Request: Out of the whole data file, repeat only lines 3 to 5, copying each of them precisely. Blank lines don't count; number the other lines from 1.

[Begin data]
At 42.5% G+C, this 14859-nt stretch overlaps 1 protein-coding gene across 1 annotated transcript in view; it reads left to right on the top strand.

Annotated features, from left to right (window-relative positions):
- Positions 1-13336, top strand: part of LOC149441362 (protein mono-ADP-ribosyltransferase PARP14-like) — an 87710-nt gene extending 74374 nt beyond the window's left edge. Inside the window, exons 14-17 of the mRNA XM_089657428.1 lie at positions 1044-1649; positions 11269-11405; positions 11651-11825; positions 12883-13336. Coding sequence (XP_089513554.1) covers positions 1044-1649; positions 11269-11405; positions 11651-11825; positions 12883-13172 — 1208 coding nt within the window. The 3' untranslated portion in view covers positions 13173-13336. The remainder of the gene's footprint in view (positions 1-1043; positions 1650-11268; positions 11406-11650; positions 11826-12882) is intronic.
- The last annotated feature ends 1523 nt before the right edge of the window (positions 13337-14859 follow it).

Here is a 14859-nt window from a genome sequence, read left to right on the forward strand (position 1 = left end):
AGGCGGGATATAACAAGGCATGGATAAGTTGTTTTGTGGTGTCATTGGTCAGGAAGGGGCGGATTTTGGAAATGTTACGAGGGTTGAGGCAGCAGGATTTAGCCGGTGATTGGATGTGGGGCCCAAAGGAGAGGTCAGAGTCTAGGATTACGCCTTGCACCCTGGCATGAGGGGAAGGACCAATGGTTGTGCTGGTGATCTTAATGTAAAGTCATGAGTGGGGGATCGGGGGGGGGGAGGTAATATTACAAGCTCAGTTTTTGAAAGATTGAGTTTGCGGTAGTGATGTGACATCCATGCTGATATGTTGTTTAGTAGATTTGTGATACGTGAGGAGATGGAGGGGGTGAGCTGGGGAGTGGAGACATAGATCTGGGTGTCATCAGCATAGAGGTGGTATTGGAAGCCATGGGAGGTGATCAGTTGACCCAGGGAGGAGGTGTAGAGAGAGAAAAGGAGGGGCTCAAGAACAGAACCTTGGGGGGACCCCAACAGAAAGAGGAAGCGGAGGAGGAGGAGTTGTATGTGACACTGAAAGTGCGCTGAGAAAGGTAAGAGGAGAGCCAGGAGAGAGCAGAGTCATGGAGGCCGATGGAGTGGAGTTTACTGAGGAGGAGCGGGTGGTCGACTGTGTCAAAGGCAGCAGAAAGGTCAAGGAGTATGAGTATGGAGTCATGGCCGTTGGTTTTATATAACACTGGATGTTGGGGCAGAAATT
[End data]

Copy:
- Positions 1-13336, top strand: part of LOC149441362 (protein mono-ADP-ribosyltransferase PARP14-like) — an 87710-nt gene extending 74374 nt beyond the window's left edge. Inside the window, exons 14-17 of the mRNA XM_089657428.1 lie at positions 1044-1649; positions 11269-11405; positions 11651-11825; positions 12883-13336. Coding sequence (XP_089513554.1) covers positions 1044-1649; positions 11269-11405; positions 11651-11825; positions 12883-13172 — 1208 coding nt within the window. The 3' untranslated portion in view covers positions 13173-13336. The remainder of the gene's footprint in view (positions 1-1043; positions 1650-11268; positions 11406-11650; positions 11826-12882) is intronic.
- The last annotated feature ends 1523 nt before the right edge of the window (positions 13337-14859 follow it).

Here is a 14859-nt window from a genome sequence, read left to right on the forward strand (position 1 = left end):